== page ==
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Carolina Panthers Look To Finish ‘Project Season’ Strong

Playoff bid is a long shot, but franchise has made strides in 2020 …

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Following a narrow 33-31 defeat at the hands of the AFC-leading Kansas City Chiefs, the 3-6 Carolina Panthers find themselves staring up at the 6-2 New Orleans Saints and 6-3 Tampa Bay Buccaneers in the NFC South Division heading into the second half of their first season under head coach Matt Rhule.

The Panthers’ current position in the division owes to their recent four-game losing streak – something the franchise must snap if it hopes to have any chance of qualifying for the 2021 NFL Playoffs.

This season has been a trial run of the NFL’s expanded bracket format, which is set to continue this season. However, the league has a contingency plan to add two teams to the bracket in this season’s playoff if enough regular season are cancelled due to COVID-19 – which would increase the number of qualifying franchises to sixteen.

After hard-fought losses to 5-4 Chicago and New Orleans, Carolina’s primetime “Thursday Night Football” matchup at Bank of America Stadium against the 1-6 Atlanta Falcons on October 30 offered a golden opportunity for the club to move back to .500 and gain their first series sweep since 2013.

In typical Panthers fashion, though, Carolina choked against Atlanta – getting outclassed by the Falcons in the second half en route a humbling Halloween Eve defeat.

It’s been over a month since the Panthers scored their last victory, a 23-16 road triumph over the Falcons on October 11. Misery loves company, too, as these rivals are currently tied for last place in the NFC South with a combined four wins outside of their head-to-head series.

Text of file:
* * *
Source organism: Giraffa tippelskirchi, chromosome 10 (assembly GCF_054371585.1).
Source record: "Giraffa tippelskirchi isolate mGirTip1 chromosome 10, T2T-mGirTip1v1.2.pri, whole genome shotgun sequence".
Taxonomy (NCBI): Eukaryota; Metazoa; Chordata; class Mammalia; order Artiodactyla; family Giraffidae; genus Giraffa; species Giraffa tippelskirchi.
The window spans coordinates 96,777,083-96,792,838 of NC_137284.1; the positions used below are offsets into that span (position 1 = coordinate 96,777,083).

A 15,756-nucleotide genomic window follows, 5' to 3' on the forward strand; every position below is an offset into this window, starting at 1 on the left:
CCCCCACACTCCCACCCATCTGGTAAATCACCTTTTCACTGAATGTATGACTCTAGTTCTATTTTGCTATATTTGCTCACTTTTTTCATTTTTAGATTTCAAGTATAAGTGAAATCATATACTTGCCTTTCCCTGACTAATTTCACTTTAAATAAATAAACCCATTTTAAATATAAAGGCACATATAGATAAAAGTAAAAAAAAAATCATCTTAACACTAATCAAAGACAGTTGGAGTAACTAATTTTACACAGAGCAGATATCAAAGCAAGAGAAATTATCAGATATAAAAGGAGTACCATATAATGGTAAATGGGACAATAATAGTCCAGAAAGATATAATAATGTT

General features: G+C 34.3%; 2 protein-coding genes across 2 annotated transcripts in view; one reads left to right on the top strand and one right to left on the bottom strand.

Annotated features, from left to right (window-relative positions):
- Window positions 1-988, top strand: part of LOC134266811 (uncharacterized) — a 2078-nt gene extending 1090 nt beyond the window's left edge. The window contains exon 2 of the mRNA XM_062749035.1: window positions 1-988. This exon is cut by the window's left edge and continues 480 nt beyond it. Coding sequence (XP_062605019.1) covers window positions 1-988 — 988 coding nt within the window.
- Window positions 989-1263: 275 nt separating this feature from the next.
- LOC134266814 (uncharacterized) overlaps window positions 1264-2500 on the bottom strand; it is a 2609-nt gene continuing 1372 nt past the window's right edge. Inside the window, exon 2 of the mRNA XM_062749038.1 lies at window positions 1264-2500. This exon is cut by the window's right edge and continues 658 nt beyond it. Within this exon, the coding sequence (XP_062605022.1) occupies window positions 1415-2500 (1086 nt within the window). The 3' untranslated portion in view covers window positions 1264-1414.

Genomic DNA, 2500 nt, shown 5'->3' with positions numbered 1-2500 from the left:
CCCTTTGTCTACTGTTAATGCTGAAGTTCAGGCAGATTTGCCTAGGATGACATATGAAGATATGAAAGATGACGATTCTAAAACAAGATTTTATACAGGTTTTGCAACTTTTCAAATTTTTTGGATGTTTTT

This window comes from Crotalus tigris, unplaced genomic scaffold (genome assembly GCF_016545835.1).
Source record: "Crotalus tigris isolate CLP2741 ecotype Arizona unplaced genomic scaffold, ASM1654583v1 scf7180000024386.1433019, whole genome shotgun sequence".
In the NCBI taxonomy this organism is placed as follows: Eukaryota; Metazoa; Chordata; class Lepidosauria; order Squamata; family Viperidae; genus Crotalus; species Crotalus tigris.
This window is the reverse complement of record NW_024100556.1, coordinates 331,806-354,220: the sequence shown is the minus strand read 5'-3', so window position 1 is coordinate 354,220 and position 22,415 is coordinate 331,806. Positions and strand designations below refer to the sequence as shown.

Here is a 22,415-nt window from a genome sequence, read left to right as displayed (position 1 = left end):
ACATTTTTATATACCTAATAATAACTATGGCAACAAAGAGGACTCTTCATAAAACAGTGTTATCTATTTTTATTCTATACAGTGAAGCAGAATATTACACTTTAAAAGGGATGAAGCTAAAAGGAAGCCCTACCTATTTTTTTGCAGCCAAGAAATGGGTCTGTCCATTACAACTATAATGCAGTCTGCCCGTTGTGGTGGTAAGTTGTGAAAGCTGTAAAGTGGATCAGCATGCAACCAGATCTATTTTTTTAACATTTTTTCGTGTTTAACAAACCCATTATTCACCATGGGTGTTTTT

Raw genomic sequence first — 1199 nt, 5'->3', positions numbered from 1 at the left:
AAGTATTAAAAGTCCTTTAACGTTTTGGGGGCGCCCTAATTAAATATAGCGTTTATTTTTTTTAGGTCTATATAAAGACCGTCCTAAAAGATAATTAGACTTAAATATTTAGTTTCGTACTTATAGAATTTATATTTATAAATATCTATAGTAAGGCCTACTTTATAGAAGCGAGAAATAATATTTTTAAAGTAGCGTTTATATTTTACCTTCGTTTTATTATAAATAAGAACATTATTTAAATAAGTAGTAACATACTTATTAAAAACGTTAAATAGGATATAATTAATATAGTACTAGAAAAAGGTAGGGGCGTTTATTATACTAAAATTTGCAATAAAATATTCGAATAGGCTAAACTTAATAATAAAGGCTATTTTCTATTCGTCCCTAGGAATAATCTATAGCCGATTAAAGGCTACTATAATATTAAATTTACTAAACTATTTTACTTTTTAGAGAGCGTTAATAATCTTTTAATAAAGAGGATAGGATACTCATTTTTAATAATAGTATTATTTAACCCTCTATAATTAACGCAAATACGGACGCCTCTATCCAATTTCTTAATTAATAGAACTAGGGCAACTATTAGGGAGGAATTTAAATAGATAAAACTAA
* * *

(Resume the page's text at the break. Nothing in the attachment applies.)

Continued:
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(Via: Carolina Panthers)

Carolina wasn’t expected to shock the world this fall, but the franchise looks sleeker and has made some strides in what pigskin pundits agreed was a “project season.” Offensively, new starting quarterback Teddy Bridgewater has accounted for 2,416 yards and a completion percentage of 71. 9 percent – ranking No. 5 and No. 2, respectively, among all quarterbacks in the league in those categories.

By contrast, Carolina’s former franchise quarterback – Cam Newton – has been a liability in New England, throwing for two touchdowns and seven interceptions for a franchise in free fall following the exit of Tom Brady, the Patriots’ quarterback of the past 20 years.

The Panthers will be facing Brady and the Buccaneers at 1:00 p.m. EST on FOX at Bank of America Stadium in Charlotte, North Carolina this Sunday.

Can they take a step forward and get back on track for a possible playoff berth under the “expanded bracket” format?

Carolina has been competitive during their first season of the Rhule era – losing by an average of just three points per game to a group of teams (Chicago, New Orleans, Kansas City) with combined record of 19-7. Five of the Panthers six losses have come by a single score or less.

Carolina has been unable to finish the job, though – including games against teams it should have been able to beat (like the Falcons).


That’s definitely an upgrade from last season under Ron Rivera, who after being fired by Panthers’ owner David Tepper now leads the nameless 2-6 Washington Football Team.

What must Carolina do to qualify for a playoff bid? First, Rhule and his squad must stop the bleeding by beating Brady – a six-time Super Bowl champion – and the Bucs.

With a loss on Sunday, Carolina probably wouldn’t have any wiggle room to make the postseason – and even with a win its chances are slim.